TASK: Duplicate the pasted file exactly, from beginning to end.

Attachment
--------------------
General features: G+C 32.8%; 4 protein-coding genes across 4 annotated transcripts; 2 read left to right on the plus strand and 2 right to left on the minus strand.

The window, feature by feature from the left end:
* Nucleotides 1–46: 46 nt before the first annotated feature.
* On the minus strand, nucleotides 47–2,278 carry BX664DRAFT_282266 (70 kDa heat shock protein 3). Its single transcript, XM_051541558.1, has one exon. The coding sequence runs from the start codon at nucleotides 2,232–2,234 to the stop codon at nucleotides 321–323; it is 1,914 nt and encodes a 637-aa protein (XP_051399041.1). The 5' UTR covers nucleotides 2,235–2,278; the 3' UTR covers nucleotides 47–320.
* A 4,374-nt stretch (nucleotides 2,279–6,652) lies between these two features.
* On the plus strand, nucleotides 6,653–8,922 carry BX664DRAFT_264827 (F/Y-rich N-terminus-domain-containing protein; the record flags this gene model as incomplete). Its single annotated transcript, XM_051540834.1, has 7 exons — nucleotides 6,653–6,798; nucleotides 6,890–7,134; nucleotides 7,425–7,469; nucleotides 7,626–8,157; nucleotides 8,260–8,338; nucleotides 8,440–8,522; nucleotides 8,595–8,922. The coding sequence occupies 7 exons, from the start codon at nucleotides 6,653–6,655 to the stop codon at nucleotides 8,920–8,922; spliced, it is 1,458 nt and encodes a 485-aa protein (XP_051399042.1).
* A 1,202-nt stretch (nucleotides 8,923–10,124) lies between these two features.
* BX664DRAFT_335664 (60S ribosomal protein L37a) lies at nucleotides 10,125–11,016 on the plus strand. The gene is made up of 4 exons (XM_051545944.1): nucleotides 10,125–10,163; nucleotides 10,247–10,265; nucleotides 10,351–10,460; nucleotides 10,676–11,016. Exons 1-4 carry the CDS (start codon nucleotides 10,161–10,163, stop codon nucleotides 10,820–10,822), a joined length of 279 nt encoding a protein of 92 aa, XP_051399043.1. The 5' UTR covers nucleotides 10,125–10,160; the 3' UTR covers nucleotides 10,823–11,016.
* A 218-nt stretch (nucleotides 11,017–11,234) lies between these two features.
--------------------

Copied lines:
General features: G+C 32.8%; 4 protein-coding genes across 4 annotated transcripts; 2 read left to right on the plus strand and 2 right to left on the minus strand.

The window, feature by feature from the left end:
* Nucleotides 1–46: 46 nt before the first annotated feature.
* On the minus strand, nucleotides 47–2,278 carry BX664DRAFT_282266 (70 kDa heat shock protein 3). Its single transcript, XM_051541558.1, has one exon. The coding sequence runs from the start codon at nucleotides 2,232–2,234 to the stop codon at nucleotides 321–323; it is 1,914 nt and encodes a 637-aa protein (XP_051399041.1). The 5' UTR covers nucleotides 2,235–2,278; the 3' UTR covers nucleotides 47–320.
* A 4,374-nt stretch (nucleotides 2,279–6,652) lies between these two features.
* On the plus strand, nucleotides 6,653–8,922 carry BX664DRAFT_264827 (F/Y-rich N-terminus-domain-containing protein; the record flags this gene model as incomplete). Its single annotated transcript, XM_051540834.1, has 7 exons — nucleotides 6,653–6,798; nucleotides 6,890–7,134; nucleotides 7,425–7,469; nucleotides 7,626–8,157; nucleotides 8,260–8,338; nucleotides 8,440–8,522; nucleotides 8,595–8,922. The coding sequence occupies 7 exons, from the start codon at nucleotides 6,653–6,655 to the stop codon at nucleotides 8,920–8,922; spliced, it is 1,458 nt and encodes a 485-aa protein (XP_051399042.1).
* A 1,202-nt stretch (nucleotides 8,923–10,124) lies between these two features.
* BX664DRAFT_335664 (60S ribosomal protein L37a) lies at nucleotides 10,125–11,016 on the plus strand. The gene is made up of 4 exons (XM_051545944.1): nucleotides 10,125–10,163; nucleotides 10,247–10,265; nucleotides 10,351–10,460; nucleotides 10,676–11,016. Exons 1-4 carry the CDS (start codon nucleotides 10,161–10,163, stop codon nucleotides 10,820–10,822), a joined length of 279 nt encoding a protein of 92 aa, XP_051399043.1. The 5' UTR covers nucleotides 10,125–10,160; the 3' UTR covers nucleotides 10,823–11,016.
* A 218-nt stretch (nucleotides 11,017–11,234) lies between these two features.